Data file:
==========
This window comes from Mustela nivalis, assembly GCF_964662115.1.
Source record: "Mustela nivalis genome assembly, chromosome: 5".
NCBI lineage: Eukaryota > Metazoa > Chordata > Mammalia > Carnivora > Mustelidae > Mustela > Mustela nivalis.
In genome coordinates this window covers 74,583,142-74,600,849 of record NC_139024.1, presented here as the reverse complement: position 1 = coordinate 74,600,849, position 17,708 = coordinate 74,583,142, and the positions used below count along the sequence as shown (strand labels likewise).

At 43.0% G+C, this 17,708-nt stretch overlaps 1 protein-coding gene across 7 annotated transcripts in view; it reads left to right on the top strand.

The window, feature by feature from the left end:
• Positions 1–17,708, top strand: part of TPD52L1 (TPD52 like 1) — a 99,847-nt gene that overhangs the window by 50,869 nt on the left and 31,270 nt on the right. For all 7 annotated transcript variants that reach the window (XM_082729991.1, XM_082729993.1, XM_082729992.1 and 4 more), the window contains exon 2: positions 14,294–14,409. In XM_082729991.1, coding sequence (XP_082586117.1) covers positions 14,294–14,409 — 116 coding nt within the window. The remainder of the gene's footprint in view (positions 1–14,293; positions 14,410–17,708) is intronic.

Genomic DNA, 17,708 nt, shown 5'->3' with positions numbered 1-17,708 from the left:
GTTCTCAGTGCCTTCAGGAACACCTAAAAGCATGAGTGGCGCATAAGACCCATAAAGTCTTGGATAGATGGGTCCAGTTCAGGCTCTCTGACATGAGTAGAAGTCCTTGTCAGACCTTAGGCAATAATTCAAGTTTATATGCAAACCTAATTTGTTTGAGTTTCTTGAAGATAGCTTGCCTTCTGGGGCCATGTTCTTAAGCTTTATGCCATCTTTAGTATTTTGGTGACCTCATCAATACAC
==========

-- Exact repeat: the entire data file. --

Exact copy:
This window comes from Mustela nivalis, assembly GCF_964662115.1.
Source record: "Mustela nivalis genome assembly, chromosome: 5".
NCBI lineage: Eukaryota > Metazoa > Chordata > Mammalia > Carnivora > Mustelidae > Mustela > Mustela nivalis.
In genome coordinates this window covers 74,583,142-74,600,849 of record NC_139024.1, presented here as the reverse complement: position 1 = coordinate 74,600,849, position 17,708 = coordinate 74,583,142, and the positions used below count along the sequence as shown (strand labels likewise).

At 43.0% G+C, this 17,708-nt stretch overlaps 1 protein-coding gene across 7 annotated transcripts in view; it reads left to right on the top strand.

The window, feature by feature from the left end:
• Positions 1–17,708, top strand: part of TPD52L1 (TPD52 like 1) — a 99,847-nt gene that overhangs the window by 50,869 nt on the left and 31,270 nt on the right. For all 7 annotated transcript variants that reach the window (XM_082729991.1, XM_082729993.1, XM_082729992.1 and 4 more), the window contains exon 2: positions 14,294–14,409. In XM_082729991.1, coding sequence (XP_082586117.1) covers positions 14,294–14,409 — 116 coding nt within the window. The remainder of the gene's footprint in view (positions 1–14,293; positions 14,410–17,708) is intronic.

Genomic DNA, 17,708 nt, shown 5'->3' with positions numbered 1-17,708 from the left:
GTTCTCAGTGCCTTCAGGAACACCTAAAAGCATGAGTGGCGCATAAGACCCATAAAGTCTTGGATAGATGGGTCCAGTTCAGGCTCTCTGACATGAGTAGAAGTCCTTGTCAGACCTTAGGCAATAATTCAAGTTTATATGCAAACCTAATTTGTTTGAGTTTCTTGAAGATAGCTTGCCTTCTGGGGCCATGTTCTTAAGCTTTATGCCATCTTTAGTATTTTGGTGACCTCATCAATACAC